Headache in children

Headaches are very common in adults – especially in women, but children too get headaches. Mild to moderate, occasional headaches are not something to worry about. However, persistent headaches occurring in episodes are troublesome in children. Learn more about migraines in children. The problem is when toddlers and even infants get headaches wherein, they cannot communicate their pain with others.

How do you know whether your child is experiencing headaches?

You can make out whether your baby is experiencing headaches by keenly observing their expressions. The way in which a child or baby expresses her pain may differ depending on their age. Babies tightly close their eyes, touch their heads and cry to speak out that they have headaches. Elementary school children and toddlers may communicate their pain and show uneasiness in bright lights, loud sounds, and strong perfumes. This happens especially when they are prone to migraines with aura. Some children who cannot speak properly express their pain by making hand gestures. Teenage children especially girls may become moody or withdraw themselves away from activities when they experience headaches.

Headaches in children can be triggered by bright sunlight, loud noises, or excessive activity or play. In some cases, children develop headaches out of the blue – without being exposed to any external stimuli or activity.

Children mostly experience the following types of headaches:

Tension headache – This type of headache is common and leads to mild to moderate pain. Children feel better after getting proper sleep and resting for a while.

The most common type of headaches

that produces mild to moderate pain

Migraines – These types of headaches are painful and debilitating as they are associated with some nagging symptoms – such as nausea, vomiting, and sensitivity to odors, sound, and lights. The headaches can last for a few hours to days and occurs in episodes.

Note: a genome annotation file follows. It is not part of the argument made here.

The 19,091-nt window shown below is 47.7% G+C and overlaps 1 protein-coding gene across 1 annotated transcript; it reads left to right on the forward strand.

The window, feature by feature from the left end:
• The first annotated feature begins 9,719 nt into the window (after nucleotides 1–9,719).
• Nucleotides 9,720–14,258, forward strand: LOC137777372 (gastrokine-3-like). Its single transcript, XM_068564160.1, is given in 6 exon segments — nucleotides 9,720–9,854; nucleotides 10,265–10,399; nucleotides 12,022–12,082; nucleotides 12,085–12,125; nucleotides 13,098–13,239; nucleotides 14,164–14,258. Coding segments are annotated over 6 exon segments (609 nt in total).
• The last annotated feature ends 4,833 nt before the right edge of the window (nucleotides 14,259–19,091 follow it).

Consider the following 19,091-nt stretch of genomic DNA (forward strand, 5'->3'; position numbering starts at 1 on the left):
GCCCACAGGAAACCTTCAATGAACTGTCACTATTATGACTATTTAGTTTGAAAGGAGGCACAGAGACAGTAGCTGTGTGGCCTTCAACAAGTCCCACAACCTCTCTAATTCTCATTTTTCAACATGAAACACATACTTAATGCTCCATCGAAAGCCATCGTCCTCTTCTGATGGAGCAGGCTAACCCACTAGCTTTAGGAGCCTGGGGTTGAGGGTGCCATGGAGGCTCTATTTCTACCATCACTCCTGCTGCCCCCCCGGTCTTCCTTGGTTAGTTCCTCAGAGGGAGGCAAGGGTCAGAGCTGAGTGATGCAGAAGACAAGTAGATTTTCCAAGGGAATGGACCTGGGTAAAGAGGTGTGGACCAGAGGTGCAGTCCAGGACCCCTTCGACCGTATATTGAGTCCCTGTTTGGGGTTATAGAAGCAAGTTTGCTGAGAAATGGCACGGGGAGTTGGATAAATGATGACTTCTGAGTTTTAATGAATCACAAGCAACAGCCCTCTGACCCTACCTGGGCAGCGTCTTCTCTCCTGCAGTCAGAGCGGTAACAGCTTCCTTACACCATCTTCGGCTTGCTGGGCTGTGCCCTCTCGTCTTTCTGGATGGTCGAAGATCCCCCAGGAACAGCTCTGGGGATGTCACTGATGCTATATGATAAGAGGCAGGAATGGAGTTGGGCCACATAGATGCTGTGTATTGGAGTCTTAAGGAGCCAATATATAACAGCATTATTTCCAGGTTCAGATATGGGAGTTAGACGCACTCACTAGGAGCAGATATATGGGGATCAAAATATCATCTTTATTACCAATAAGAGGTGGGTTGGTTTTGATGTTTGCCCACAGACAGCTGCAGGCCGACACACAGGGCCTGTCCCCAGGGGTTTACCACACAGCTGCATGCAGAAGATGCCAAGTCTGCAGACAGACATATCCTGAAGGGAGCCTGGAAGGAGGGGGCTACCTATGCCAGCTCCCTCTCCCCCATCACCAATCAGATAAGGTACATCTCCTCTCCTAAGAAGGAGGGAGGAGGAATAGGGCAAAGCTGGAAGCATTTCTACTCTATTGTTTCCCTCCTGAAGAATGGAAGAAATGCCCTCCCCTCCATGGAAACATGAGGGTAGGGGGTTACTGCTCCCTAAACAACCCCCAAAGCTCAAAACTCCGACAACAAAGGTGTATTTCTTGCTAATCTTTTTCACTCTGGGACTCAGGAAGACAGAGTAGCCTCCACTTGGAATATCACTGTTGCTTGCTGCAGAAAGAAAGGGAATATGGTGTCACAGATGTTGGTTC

Chronic Migraines

When migraines occur more frequently and in episodes, they can become chronic. A child experiences migraine headaches for at least 15 days in a month or more. When migraines continue to trouble a child intermittently for up to three months or more in a row, then they are known as chronic migraines.

Headache in children – when to worry?

Seek medical help or consult a pediatric neurologist immediately if your child experiences sudden and severe headaches with weakness in arms and legs or one side of the body; if the child behaves abnormally or becomes unconscious after a headache. You should also consult your doctor if your child develops headaches with nausea, vomiting, blurred vision (double vision), and looks very sick.

A severe headache associated with neck pain or stiffness, loss of balance, confusion or unsteadiness, and fever may indicate a serious underlying cause – you must seek medical help immediately for your child.

How can you help your child overcome headaches?

Your child’s neurologist will recommend a few routine activities and also suggest a few changes in the lifestyle. Following the suggestions and developing healthy habits and routines can help manage your child’s headaches.

Sleep – don’t compromise on this aspect because your child needs 8 to 12 hours of sound sleep per night every day. Ensure that your child gets adequate uninterrupted sleep.

Set wake-up, eating, work, activity, exercise, school, and sleep routines, and ensure that your child is following them regularly.

Make sure that your child remains physically active throughout the day. Encourage your child to do at least 20 minutes of exercise at least 3 to 4 days a week. Let him take off when he develops a headache on a particular day.

Never let your child skip meals and encourage him or her to drink more water.

Let your child indulge in pursuing his or her interests or hobbies – crafts, painting, and drawing.

Build a strong bonding with your child by letting them engage with other family members and friends.

Bottom Line

Primary headache in children is not serious, but it can lead to significant issues such as absence from play, activity, and school. If your child is experiencing frequent headaches or migraines, talk to an experienced pediatric neurologist as early as possible.